Philadelphia picks EarthLink to build its wireless network: The 11-year-old firm will use Tropos equipment to build a citywide mesh of Wi-Fi. The word on the street from several sources is that EarthLink will make aggressive bids for many of the major RFPs out there; they're one of the bidders for San Francisco's network. At Esme Vos's Muniwireless conference last week, EarthLink announced the formation of a municipal networking division.
This is a unique moment in the history of EarthLink. To my knowledge, the company has owned effectively no substantial infrastructure in its history. It was founded on buying modem time from shared pools. It has resold DSL and Wi-Fi service maintained and operated by others. This move into municipal infrastructure certainly gives them a chance to derive revenue other than from the shrinking dial-up user base and the ludicrously over- and underregulated DSL market.
The next step in Philadelphia's process, ostensibly, is raising the money. Wireless Philadelphia, a non-profit, is supposed to raise funds through grants and loans to pay EarthLink to build the network out. More recent reporting suggested bonds might be involved, even though those seemed specifically ruled out in earlier reports of early-stage financing. The project's plan calls for operating revenue to provide any cash flow to fund additional budgeted infrastructure without returning to outside sources for money. A substantial amount of this operating revenue should come from Philadelphia, which has pledged its telecommunications business to Wireless Philadelphia.
Reports this morning say that EarthLink will bear the entire cost of building the network. This will take the wind out of the sail of critics who have claimed consistently that taxpayers would be on the hook at some point: either in using bonding ability, in failing and requiring taxpayer bailout out, or in failing and requiring Philadelphia to renegotiate a telecom deal with someone else.
EarthLink will offer direct service, but also resell wholesale access. The non-profit, the administrator of the network, will receive a cut of the service fees and use that to fund digital divide initiatives, according to a source involved in network planning. The city will not have direct access to these funds.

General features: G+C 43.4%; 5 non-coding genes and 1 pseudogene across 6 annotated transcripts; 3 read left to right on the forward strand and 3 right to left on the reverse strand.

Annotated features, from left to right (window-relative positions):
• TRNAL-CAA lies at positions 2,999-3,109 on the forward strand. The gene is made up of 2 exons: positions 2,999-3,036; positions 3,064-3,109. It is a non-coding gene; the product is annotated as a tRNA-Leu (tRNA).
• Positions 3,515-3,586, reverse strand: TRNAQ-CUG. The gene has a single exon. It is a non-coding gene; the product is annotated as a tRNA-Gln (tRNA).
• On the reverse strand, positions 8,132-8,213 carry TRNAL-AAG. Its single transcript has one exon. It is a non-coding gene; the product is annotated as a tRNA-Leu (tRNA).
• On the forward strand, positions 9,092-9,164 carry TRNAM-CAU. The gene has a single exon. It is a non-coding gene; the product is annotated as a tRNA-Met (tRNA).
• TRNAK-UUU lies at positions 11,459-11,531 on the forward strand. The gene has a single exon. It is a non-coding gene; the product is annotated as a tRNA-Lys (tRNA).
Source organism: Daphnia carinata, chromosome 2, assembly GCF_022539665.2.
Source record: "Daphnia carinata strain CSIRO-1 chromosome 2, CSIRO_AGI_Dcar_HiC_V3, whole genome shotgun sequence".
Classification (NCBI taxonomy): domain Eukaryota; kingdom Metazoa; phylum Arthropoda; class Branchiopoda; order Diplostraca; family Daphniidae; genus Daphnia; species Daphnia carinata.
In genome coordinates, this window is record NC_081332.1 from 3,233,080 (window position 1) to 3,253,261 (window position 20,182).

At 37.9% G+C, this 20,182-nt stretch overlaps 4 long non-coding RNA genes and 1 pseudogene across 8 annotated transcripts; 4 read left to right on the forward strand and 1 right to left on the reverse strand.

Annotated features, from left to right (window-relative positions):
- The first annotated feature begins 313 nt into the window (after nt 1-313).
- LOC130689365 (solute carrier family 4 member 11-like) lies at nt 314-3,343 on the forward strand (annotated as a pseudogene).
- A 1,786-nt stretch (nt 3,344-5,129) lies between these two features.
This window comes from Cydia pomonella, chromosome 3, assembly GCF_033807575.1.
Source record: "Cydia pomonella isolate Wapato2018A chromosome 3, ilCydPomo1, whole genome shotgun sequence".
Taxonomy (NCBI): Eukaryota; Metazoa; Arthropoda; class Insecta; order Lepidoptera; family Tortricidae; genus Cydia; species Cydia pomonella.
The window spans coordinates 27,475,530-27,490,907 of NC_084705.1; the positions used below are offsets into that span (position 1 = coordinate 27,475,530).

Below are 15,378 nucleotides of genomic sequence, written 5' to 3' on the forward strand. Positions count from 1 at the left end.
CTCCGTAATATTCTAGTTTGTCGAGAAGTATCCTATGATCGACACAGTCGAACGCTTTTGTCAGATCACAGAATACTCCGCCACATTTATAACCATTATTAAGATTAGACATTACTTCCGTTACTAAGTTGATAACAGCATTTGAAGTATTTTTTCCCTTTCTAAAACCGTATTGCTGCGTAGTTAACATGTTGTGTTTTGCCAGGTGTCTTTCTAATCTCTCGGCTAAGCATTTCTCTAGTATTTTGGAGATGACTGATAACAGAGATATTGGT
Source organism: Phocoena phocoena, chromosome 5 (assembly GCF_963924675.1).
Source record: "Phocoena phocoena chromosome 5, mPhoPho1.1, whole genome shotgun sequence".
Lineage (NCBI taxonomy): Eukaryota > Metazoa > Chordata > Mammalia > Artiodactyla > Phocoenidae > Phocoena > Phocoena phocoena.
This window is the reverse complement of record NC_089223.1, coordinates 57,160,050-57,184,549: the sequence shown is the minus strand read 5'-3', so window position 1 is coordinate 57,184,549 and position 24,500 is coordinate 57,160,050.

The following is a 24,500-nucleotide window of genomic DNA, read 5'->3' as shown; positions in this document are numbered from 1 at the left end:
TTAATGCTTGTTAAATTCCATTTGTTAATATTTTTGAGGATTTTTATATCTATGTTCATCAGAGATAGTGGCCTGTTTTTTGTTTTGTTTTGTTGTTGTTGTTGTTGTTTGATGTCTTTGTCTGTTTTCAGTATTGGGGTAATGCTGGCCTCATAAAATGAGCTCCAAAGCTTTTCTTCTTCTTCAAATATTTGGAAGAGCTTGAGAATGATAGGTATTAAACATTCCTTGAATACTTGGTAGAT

EarthLink's willingness to pony up real cash coupled with San Francisco receiving 24 bids to build a network at the bidders' own expense and offer low rates for service also explodes the notion that there's no profit--even indirectly--in municipal networks.
This also means that cities on the fence about putting out a bid for companies to bear full expense are probably all going slightly ape at the moment: if the feeding frenzy is on, we know that citie will try to cash in while the getting is good. If they write smart contracts, they can own infrastructure (not a bankruptcy court) if endeavors go south.
More detail: EarthLink PR sent me their press release which notes that they will resell access on a wholesale basis both to other ISPs, already noted, but also to hotspot operators. There's a key difference, because hotspot operators will have sporadic users, not regular ones, who want a single login to use the network.
EarthLink will also offer daily and weekly rates for access, and free service in some parks and public spaces. Small businesses will be able to buy T-1 replacement service. This is a fascinating part of municipal networking as EarthLink can choose to put in much higher levels of coverage in business districts and use point-to-point or point-to-multipoint to target businesses with a guaranteed QoS.